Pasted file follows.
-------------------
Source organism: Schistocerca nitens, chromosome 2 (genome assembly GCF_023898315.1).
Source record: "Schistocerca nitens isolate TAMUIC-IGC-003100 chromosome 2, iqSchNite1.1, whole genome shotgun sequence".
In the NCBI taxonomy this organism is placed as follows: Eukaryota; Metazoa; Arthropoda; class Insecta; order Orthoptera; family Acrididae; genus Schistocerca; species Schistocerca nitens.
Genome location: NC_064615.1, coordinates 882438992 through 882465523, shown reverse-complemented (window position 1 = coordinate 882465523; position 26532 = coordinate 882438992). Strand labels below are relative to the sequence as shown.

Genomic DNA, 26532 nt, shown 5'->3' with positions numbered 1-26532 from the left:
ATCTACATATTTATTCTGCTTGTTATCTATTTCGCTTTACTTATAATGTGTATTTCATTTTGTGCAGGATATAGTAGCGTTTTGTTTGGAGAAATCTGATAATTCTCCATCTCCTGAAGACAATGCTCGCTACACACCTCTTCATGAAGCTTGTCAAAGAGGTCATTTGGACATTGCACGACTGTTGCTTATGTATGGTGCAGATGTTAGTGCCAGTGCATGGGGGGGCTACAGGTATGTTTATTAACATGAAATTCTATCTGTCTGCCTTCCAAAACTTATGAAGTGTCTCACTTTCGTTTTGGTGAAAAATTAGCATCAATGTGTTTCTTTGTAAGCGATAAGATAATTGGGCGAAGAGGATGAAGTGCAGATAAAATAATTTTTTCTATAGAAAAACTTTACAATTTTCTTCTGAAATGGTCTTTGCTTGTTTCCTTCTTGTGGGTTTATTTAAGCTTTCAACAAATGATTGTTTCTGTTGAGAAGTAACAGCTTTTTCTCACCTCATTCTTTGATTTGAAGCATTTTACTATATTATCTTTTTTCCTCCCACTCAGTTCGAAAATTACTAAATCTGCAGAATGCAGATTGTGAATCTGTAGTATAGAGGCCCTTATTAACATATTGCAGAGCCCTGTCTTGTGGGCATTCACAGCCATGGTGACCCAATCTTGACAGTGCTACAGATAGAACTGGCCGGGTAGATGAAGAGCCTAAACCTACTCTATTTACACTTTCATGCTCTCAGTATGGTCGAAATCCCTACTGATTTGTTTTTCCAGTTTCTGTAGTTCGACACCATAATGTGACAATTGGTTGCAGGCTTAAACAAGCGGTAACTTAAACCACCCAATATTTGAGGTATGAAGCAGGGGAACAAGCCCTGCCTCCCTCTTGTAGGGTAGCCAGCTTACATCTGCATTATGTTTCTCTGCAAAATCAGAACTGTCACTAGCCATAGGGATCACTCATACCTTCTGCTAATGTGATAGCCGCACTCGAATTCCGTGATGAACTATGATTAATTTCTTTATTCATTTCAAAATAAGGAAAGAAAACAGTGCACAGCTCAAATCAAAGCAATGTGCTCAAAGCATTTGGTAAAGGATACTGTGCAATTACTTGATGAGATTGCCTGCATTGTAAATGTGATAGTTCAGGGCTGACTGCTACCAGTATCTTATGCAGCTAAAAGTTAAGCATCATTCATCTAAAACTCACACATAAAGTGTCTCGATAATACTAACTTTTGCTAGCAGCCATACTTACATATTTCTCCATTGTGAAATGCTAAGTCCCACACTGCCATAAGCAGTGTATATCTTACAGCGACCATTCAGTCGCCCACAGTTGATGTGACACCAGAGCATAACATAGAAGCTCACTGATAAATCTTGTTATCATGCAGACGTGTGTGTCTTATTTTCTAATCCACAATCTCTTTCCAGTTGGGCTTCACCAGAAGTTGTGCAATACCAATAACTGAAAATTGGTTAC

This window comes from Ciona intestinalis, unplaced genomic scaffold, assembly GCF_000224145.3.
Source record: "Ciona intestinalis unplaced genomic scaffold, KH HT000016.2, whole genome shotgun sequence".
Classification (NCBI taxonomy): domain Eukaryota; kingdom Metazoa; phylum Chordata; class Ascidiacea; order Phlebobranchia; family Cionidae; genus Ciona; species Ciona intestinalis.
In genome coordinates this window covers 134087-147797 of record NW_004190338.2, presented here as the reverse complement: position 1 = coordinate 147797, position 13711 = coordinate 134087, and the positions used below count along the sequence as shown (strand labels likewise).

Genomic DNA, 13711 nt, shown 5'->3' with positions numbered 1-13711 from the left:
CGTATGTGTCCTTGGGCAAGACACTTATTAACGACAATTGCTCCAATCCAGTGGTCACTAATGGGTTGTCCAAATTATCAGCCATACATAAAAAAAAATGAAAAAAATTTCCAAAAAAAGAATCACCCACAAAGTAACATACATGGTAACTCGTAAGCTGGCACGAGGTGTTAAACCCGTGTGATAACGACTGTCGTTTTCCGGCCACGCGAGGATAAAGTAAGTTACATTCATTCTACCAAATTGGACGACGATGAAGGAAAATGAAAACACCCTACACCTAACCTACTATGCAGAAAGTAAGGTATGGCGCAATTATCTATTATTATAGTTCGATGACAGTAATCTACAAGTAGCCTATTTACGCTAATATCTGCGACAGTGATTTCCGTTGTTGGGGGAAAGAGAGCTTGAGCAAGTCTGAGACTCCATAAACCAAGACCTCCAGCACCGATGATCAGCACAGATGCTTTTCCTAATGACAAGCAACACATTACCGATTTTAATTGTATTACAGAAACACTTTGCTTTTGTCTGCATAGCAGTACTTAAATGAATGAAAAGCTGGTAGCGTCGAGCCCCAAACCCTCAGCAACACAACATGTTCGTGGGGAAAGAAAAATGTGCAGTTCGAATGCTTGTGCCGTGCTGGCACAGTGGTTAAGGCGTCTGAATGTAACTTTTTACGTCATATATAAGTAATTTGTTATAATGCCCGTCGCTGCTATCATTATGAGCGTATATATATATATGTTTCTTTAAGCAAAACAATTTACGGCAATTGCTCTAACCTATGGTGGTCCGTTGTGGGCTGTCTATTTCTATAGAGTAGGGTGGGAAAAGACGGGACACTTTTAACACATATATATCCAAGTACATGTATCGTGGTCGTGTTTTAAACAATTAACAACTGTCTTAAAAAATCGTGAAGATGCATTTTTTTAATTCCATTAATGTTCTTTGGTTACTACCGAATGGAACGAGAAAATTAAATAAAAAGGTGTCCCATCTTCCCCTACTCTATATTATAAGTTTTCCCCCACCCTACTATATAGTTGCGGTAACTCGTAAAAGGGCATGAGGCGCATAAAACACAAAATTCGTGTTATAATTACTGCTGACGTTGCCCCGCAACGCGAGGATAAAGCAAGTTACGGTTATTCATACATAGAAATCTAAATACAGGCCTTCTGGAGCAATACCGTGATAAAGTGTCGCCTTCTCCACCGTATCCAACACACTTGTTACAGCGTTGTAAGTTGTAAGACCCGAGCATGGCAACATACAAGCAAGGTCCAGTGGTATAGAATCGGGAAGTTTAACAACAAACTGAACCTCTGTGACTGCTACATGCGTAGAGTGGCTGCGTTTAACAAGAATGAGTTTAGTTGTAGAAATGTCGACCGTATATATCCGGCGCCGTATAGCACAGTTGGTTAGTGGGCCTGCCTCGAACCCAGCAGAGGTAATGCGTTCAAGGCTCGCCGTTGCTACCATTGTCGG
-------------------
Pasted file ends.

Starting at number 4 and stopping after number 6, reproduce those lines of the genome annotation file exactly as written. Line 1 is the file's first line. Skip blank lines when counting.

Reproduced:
Genome location: NC_064615.1, coordinates 882438992 through 882465523, shown reverse-complemented (window position 1 = coordinate 882465523; position 26532 = coordinate 882438992). Strand labels below are relative to the sequence as shown.

Genomic DNA, 26532 nt, shown 5'->3' with positions numbered 1-26532 from the left:
ATCTACATATTTATTCTGCTTGTTATCTATTTCGCTTTACTTATAATGTGTATTTCATTTTGTGCAGGATATAGTAGCGTTTTGTTTGGAGAAATCTGATAATTCTCCATCTCCTGAAGACAATGCTCGCTACACACCTCTTCATGAAGCTTGTCAAAGAGGTCATTTGGACATTGCACGACTGTTGCTTATGTATGGTGCAGATGTTAGTGCCAGTGCATGGGGGGGCTACAGGTATGTTTATTAACATGAAATTCTATCTGTCTGCCTTCCAAAACTTATGAAGTGTCTCACTTTCGTTTTGGTGAAAAATTAGCATCAATGTGTTTCTTTGTAAGCGATAAGATAATTGGGCGAAGAGGATGAAGTGCAGATAAAATAATTTTTTCTATAGAAAAACTTTACAATTTTCTTCTGAAATGGTCTTTGCTTGTTTCCTTCTTGTGGGTTTATTTAAGCTTTCAACAAATGATTGTTTCTGTTGAGAAGTAACAGCTTTTTCTCACCTCATTCTTTGATTTGAAGCATTTTACTATATTATCTTTTTTCCTCCCACTCAGTTCGAAAATTACTAAATCTGCAGAATGCAGATTGTGAATCTGTAGTATAGAGGCCCTTATTAACATATTGCAGAGCCCTGTCTTGTGGGCATTCACAGCCATGGTGACCCAATCTTGACAGTGCTACAGATAGAACTGGCCGGGTAGATGAAGAGCCTAAACCTACTCTATTTACACTTTCATGCTCTCAGTATGGTCGAAATCCCTACTGATTTGTTTTTCCAGTTTCTGTAGTTCGACACCATAATGTGACAATTGGTTGCAGGCTTAAACAAGCGGTAACTTAAACCACCCAATATTTGAGGTATGAAGCAGGGGAACAAGCCCTGCCTCCCTCTTGTAGGGTAGCCAGCTTACATCTGCATTATGTTTCTCTGCAAAATCAGAACTGTCACTAGCCATAGGGATCACTCATACCTTCTGCTAATGTGATAGCCGCACTCGAATTCCGTGATGAACTATGATTAATTTCTTTATTCATTTCAAAATAAGGAAAGAAAACAGTGCACAGCTCAAATCAAAGCAATGTGCTCAAAGCATTTGGTAAAGGATACTGTGCAATTACTTGATGAGATTGCCTGCATTGTAAATGTGATAGTTCAGGGCTGACTGCTACCAGTATCTTATGCAGCTAAAAGTTAAGCATCATTCATCTAAAACTCACACATAAAGTGTCTCGATAATACTAACTTTTGCTAGCAGCCATACTTACATATTTCTCCATTGTGAAATGCTAAGTCCCACACTGCCATAAGCAGTGTATATCTTACAGCGACCATTCAGTCGCCCACAGTTGATGTGACACCAGAGCATAACATAGAAGCTCACTGATAAATCTTGTTATCATGCAGACGTGTGTGTCTTATTTTCTAATCCACAATCTCTTTCCAGTTGGGCTTCACCAGAAGTTGTGCAATACCAATAACTGAAAATTGGTTAC